National Journal - Rachel Roubein
Public-health officials’ concern over the Zika virus is increasing, and some key Republicans on Capitol Hill are warming to the idea that fighting the disease might mean doling out more funds—eventually.
Earlier this week, National Institutes of Health and Centers for Disease Control and Prevention officials took over the White House briefing room, telling reporters that the Zika virus—and its link to severe birth defects–is scarier than researchers originally thought. The administration harbors complaints over the lack of approval of its roughly $1.9 billion emergency supplemental to combat Zika. The GOP response: That doesn’t mean more funds won’t come down the pike, just not immediately.
“We’re having discussions now on when,” Rep. Tom Cole, chairman of the House Appropriations Labor, Health, and Human Services, Education and Related Agencies Subcommittee, told reporters Wednesday morning. “We’re certainly fine, probably through the end of the fiscal year, so it’s not like we have to do something today, but we do need to do something in the foreseeable future.”
More money could come during the annual appropriations process—or the approval of an emergency supplemental if the GOP deems the money a must-have before Oct. 1, according to House Appropriations Committee Chairman Harold Rogers.
“If necessary, we’re prepared to try to do a supplemental bill if it’s needed, but we can’t decide whether it’s needed or not because we can’t get the information from the agencies of the government as to what they need it for,” the Kentucky Republican said. “That would be for this current fiscal year 16. For 17, we can handle that in the regular process, in the drafting of the bills for fiscal 17 that we’re going to appropriate.”
The House unveiled its Agriculture appropriations bill earlier this week with $10 million tucked inside for the Food and Drug Administration to fund Zika and Ebola response activities and accelerate the development of medicines. When reporters questioned House Majority Leader Kevin McCarthy on Zika after a closed-door GOP conference meeting Wednesday, he said the House is continuing to look at what’s needed to help curb the virus. He pointed to a bill headed to the president’s desk that incentivizes companies to develop treatments for the Zika virus.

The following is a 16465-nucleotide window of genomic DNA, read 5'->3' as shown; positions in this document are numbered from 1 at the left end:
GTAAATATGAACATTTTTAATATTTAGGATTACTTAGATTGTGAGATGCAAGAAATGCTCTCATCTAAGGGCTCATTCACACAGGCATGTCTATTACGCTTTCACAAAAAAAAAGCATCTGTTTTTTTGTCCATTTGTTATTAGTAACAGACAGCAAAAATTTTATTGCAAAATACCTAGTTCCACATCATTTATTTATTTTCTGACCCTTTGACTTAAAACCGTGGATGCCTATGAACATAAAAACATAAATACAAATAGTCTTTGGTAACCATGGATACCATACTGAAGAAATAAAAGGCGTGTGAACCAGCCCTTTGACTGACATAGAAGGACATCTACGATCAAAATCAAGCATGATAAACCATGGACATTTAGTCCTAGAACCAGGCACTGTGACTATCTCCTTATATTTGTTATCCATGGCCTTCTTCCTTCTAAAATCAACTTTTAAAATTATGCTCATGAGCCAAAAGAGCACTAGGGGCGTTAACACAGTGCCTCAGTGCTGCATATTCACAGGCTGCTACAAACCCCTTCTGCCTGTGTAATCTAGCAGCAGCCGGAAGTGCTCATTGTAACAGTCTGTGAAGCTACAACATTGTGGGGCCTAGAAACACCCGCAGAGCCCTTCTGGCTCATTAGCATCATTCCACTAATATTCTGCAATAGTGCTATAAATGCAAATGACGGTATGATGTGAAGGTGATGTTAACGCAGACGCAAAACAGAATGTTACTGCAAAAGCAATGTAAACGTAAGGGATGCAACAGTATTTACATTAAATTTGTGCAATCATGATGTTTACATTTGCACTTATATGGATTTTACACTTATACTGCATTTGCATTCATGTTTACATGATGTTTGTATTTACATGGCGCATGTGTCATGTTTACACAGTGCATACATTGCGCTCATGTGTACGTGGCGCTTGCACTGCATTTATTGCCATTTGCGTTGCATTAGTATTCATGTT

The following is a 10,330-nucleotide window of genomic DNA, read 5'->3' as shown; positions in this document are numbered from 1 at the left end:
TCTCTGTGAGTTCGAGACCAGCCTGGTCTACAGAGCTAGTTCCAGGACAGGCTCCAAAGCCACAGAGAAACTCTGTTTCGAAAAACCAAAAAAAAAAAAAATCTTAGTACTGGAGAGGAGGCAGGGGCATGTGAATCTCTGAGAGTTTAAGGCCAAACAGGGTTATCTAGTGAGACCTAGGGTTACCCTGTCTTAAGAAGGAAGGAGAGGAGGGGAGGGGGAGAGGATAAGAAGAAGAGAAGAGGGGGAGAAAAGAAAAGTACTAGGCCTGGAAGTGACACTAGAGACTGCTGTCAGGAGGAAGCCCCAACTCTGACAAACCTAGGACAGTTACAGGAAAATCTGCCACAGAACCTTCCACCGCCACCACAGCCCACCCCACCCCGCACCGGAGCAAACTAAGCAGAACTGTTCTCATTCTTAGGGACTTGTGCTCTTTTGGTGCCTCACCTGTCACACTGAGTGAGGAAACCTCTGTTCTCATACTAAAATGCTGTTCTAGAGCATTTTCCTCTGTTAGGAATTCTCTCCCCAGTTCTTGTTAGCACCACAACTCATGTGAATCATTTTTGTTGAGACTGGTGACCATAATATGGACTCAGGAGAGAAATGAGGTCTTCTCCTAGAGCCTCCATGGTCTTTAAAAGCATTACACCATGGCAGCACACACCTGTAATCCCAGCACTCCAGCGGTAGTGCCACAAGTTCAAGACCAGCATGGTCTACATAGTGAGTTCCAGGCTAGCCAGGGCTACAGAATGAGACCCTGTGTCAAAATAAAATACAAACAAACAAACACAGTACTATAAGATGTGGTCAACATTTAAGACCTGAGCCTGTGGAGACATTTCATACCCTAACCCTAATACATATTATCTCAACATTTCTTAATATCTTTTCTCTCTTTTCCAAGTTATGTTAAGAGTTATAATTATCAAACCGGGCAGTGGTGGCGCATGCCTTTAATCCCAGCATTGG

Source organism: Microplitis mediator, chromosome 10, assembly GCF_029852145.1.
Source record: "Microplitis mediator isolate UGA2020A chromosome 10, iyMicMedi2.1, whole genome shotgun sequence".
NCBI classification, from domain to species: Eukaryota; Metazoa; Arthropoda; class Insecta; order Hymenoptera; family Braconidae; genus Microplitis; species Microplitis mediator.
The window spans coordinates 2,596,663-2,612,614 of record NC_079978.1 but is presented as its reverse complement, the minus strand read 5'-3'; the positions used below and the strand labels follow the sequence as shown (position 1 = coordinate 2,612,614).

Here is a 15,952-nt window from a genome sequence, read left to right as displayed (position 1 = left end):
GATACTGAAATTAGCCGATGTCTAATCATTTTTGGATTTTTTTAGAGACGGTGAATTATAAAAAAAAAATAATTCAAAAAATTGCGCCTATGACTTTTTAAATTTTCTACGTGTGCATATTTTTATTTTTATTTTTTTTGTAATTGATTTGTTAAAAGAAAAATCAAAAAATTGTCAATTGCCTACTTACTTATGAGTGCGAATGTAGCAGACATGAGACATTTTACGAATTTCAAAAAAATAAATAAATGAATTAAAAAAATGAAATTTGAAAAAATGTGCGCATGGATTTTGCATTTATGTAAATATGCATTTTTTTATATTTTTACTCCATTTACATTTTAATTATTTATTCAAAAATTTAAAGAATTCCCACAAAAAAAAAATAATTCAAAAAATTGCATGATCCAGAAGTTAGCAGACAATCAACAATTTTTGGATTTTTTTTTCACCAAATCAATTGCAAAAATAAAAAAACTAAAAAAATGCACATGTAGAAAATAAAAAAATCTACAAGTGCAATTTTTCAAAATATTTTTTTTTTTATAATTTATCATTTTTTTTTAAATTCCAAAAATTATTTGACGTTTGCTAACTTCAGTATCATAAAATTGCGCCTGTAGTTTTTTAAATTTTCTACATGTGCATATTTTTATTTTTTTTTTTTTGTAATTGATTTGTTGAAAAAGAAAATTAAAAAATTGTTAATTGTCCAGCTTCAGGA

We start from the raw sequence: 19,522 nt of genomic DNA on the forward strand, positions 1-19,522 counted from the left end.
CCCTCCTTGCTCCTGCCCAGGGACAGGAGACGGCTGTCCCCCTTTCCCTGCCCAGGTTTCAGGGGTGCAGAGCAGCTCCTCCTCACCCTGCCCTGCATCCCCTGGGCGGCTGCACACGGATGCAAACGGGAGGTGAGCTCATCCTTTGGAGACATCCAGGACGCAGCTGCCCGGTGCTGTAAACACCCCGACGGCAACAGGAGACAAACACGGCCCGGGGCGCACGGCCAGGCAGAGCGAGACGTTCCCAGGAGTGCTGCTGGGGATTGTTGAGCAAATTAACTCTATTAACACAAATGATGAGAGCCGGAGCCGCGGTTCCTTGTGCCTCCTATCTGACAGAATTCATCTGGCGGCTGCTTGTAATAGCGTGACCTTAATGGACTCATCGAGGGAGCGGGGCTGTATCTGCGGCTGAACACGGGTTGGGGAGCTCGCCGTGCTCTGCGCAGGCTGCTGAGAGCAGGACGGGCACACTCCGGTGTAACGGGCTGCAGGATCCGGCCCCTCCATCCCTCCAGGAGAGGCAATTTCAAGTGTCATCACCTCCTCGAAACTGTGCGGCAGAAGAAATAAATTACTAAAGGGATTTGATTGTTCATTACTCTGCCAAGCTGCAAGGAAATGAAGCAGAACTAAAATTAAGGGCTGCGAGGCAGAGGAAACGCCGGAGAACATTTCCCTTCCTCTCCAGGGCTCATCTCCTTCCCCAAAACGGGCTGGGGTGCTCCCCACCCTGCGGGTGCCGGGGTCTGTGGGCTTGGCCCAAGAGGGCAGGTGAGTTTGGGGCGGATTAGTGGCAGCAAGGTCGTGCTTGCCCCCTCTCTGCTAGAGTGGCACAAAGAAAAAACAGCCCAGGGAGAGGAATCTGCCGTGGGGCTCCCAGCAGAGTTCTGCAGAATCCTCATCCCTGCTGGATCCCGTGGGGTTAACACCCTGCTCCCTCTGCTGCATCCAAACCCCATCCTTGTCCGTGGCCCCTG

On the other side of the Capitol, Sen. Thad Cochran said in a statement to National Journal that his Appropriations Committee would work with the administration and outside experts “to determine a timely and fiscally responsible response to global public-health threats.” A path forward on more funds, such as through the appropriations process or a stand-alone bill, hasn’t been determined, a GOP Appropriations aide wrote in an email.
In 2014, the response to the Ebola emergency request played out much quicker. That November, President Obama asked Congress to approve a nearly $6.2 billion emergency supplemental to fund the Ebola response, and that next month, lawmakers passed an fiscal 2015 omnibus bill that appropriated $5.4 billion in emergency funds to the public-health crisis.
Yet, the two are different diseases, and “there was a lot more fear around Ebola than there was around Zika,” said Jen Kates, Kaiser Family Foundation’s director of global health and HIV policy. Researchers are in the throes of learning more about Zika, and on Wednesday, CDC concluded for the first time that the virus causes microcephaly—a condition where a baby is born with an abnormally small head and a potentially underdeveloped brain—and other severe birth defects.
“Zika hasn’t hit the U.S. yet in a big way—it’s only been through people traveling,” Kates said. “Until yesterday, there wasn’t a confirmed link between Zika and microcephaly, and now there is, and I think that’s going to bring increased attention to this as a crisis.”
It’s been almost two months since Obama formally requested Zika money from Congress, and administration officials are publicly complaining about the lack of new funds. Last week, the administration begrudgingly announced it would divert unspent Ebola money to combat Zika, a repurposing of funds Republicans argued should be done before appropriating more money. On Monday, Dr. Anne Schuchat, of the CDC, said a commitment of new resources is needed, as it adds a sense of monetary security when beefing up Zika-related efforts.
“So what I would say is that people are acting intensively right now, but that we can’t—if additional resources aren’t coming, we won’t be able to commit to the long-term work that’s needed,” Schuchat, the CDC’s principal deputy director, said in the White House briefing room. “Then the other thing is the places that the resources were taken from were areas where important work was going on. And I think we’re quite vulnerable if we’re not able to meet the commitments on the global health security or the Ebola response and recovery.”
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